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What contrasting settings are in Dowling's poem "To the Doctor Who Treated the Raped Baby and Who Felt Such Despair" and why are they effective?

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The settings that contrast with the hospital in the poem “to the doctor who treated the raped baby and who felt such despair” by Finuala Dowling are:

1. A home and the hallway outside a baby’s room in this home. This is conveyed in the line:

“there was a light on in the hall

for a nervous little sleeper”

While a raped baby is being admitted to a hospital, somewhere in some town or city, a baby is sleeping and being protected by its loving family.

2. A veld, which is a grassland or prairie. Here a shepherd sings a lullaby to a baby in this simple environment, while the raped baby is being admitted to the hospital to save her life.

3. A home again, and a warm blanket supplied by a loving mother to her child who sleep walks. While the doctor is trying to staunch the flow of blood from the raped baby, this mother is comforting her precious child in a warm home environment.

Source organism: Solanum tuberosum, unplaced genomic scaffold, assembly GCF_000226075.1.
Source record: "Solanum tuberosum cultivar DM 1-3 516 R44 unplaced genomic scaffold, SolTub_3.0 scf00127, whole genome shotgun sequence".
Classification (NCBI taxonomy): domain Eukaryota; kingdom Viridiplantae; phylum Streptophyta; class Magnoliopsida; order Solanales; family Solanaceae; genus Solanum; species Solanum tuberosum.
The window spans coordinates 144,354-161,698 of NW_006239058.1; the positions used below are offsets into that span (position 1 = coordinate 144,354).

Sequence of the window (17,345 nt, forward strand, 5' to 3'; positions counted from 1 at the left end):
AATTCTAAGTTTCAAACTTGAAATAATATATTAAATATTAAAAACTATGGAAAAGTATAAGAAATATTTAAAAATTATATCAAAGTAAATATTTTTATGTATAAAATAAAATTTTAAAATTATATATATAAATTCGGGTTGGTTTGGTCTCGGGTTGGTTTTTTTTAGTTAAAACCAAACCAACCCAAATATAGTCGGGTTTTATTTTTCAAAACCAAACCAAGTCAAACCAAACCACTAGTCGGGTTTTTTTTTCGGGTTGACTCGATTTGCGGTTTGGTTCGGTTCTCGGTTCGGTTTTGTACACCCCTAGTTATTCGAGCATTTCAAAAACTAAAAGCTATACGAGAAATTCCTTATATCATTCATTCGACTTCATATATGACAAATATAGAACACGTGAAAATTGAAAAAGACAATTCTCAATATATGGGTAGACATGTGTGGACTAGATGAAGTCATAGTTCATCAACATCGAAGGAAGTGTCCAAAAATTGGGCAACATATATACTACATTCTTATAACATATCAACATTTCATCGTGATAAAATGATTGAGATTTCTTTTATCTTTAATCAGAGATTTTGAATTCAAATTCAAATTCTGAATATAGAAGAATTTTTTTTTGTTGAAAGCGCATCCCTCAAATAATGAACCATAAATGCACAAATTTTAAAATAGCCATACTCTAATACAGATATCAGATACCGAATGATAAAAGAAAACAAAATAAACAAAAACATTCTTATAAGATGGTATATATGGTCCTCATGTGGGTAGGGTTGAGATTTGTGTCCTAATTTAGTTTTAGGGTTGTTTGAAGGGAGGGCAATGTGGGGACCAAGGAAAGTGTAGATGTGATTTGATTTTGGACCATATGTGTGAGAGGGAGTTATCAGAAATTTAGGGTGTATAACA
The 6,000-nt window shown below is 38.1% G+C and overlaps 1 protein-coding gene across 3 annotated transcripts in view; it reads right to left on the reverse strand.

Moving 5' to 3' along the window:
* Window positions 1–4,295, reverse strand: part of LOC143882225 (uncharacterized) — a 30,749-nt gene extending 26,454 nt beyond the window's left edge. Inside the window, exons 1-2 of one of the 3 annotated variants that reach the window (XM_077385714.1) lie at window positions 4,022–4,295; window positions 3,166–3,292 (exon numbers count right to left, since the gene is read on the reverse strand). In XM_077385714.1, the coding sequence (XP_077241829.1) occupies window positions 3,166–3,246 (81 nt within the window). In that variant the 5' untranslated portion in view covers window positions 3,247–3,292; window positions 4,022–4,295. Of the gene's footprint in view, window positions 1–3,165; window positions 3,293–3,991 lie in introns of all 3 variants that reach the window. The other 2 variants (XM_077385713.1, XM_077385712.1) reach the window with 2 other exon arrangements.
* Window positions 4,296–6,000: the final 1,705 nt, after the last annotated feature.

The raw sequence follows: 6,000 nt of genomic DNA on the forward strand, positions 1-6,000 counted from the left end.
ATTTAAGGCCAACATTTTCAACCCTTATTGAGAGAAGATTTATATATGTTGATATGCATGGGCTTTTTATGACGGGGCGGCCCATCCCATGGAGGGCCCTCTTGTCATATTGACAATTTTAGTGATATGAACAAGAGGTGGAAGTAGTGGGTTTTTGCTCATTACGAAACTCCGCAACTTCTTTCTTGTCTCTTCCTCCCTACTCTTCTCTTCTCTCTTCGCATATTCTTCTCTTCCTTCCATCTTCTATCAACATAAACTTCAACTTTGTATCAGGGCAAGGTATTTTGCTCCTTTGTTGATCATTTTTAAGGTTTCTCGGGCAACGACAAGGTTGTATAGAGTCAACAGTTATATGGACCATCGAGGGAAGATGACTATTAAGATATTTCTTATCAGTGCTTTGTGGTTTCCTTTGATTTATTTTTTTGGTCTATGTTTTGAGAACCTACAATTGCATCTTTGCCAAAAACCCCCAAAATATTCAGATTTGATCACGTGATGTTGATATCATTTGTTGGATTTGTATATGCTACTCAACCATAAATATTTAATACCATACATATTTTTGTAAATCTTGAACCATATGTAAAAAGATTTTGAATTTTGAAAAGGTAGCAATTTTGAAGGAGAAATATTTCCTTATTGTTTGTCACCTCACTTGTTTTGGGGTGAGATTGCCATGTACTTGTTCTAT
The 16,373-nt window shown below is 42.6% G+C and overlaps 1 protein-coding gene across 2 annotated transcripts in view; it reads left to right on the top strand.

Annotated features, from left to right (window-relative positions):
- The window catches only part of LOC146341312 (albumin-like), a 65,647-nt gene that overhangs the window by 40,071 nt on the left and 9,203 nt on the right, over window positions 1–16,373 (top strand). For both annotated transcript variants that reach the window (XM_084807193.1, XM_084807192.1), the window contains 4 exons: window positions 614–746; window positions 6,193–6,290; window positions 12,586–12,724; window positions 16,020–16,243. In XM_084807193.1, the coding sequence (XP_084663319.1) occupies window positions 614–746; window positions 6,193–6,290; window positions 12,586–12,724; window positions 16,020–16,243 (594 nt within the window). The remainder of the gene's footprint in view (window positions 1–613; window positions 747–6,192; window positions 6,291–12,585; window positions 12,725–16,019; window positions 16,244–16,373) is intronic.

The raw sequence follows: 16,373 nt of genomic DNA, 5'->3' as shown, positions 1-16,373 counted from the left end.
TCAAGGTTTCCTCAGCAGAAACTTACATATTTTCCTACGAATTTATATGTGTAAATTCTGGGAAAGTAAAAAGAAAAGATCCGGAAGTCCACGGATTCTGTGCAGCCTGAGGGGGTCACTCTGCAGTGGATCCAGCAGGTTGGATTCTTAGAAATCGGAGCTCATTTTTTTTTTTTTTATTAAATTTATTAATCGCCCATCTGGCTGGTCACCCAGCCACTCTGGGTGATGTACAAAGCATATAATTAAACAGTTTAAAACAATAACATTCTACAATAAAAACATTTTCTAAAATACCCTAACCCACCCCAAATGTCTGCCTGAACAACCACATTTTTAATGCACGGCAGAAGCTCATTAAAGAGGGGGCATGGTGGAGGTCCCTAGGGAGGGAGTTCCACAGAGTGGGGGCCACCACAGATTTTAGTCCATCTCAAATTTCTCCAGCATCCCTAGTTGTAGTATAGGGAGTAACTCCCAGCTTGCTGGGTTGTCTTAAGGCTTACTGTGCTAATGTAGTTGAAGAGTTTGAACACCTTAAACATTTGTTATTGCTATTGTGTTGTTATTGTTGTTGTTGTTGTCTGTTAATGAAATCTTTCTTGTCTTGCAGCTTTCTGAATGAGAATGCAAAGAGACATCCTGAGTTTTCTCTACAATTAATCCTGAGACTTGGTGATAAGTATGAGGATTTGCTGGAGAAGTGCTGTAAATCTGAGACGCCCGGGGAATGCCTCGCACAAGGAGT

4. Various homes, or the pediatric ward where newborns lie. Here, Finuala Dowling talks of:

“luxuriant dark nipples

for fist clenching babes”

These babies are being lovingly taken care of and fed breast milk, whether in homes, or in the birth ward of the hospital, while the raped baby is being given a powerful pain-killer to stop the pain caused by the violent and horrible rape.

5. A home again, and an uncle taking care of a hungry baby, against the backdrop of the doctor in the hospital calling for more blood as medical professionals work on the raped baby girl to try and save her life.

6. Two other homes, one where a baby is read a chapter from a favorite storybook, and one where a grandfather cares for a “colicky crier.” These actions take place elsewhere, while doctors and nurses try at the hospital to save the life of this violated baby girl.

The effect of poet Finuala Dowling constructing her poem in this manner is that it shocks the reader somewhat into realizing the horror of the raped baby’s experience. While doctors battle to save this baby’s life, elsewhere in the community and the world at large, many babies are safe in the cocoon of their homes with loving families taking care of them.